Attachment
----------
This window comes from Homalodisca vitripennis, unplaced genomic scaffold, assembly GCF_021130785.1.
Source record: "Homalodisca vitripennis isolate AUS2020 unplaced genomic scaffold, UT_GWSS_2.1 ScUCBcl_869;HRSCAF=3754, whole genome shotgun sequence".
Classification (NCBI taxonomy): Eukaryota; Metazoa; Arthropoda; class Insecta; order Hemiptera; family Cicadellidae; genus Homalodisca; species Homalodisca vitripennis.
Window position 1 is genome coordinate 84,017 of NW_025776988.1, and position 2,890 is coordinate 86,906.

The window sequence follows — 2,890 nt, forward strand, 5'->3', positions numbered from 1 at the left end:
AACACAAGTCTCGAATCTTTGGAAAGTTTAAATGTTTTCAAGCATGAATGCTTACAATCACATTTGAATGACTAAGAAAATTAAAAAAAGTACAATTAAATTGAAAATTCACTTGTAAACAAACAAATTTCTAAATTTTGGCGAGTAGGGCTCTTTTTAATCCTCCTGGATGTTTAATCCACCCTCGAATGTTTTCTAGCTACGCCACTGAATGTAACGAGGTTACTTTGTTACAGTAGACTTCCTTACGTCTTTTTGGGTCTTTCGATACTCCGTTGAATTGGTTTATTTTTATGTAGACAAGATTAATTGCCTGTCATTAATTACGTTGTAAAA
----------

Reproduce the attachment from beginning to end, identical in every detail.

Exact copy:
This window comes from Homalodisca vitripennis, unplaced genomic scaffold, assembly GCF_021130785.1.
Source record: "Homalodisca vitripennis isolate AUS2020 unplaced genomic scaffold, UT_GWSS_2.1 ScUCBcl_869;HRSCAF=3754, whole genome shotgun sequence".
Classification (NCBI taxonomy): Eukaryota; Metazoa; Arthropoda; class Insecta; order Hemiptera; family Cicadellidae; genus Homalodisca; species Homalodisca vitripennis.
Window position 1 is genome coordinate 84,017 of NW_025776988.1, and position 2,890 is coordinate 86,906.

The window sequence follows — 2,890 nt, forward strand, 5'->3', positions numbered from 1 at the left end:
AACACAAGTCTCGAATCTTTGGAAAGTTTAAATGTTTTCAAGCATGAATGCTTACAATCACATTTGAATGACTAAGAAAATTAAAAAAAGTACAATTAAATTGAAAATTCACTTGTAAACAAACAAATTTCTAAATTTTGGCGAGTAGGGCTCTTTTTAATCCTCCTGGATGTTTAATCCACCCTCGAATGTTTTCTAGCTACGCCACTGAATGTAACGAGGTTACTTTGTTACAGTAGACTTCCTTACGTCTTTTTGGGTCTTTCGATACTCCGTTGAATTGGTTTATTTTTATGTAGACAAGATTAATTGCCTGTCATTAATTACGTTGTAAAA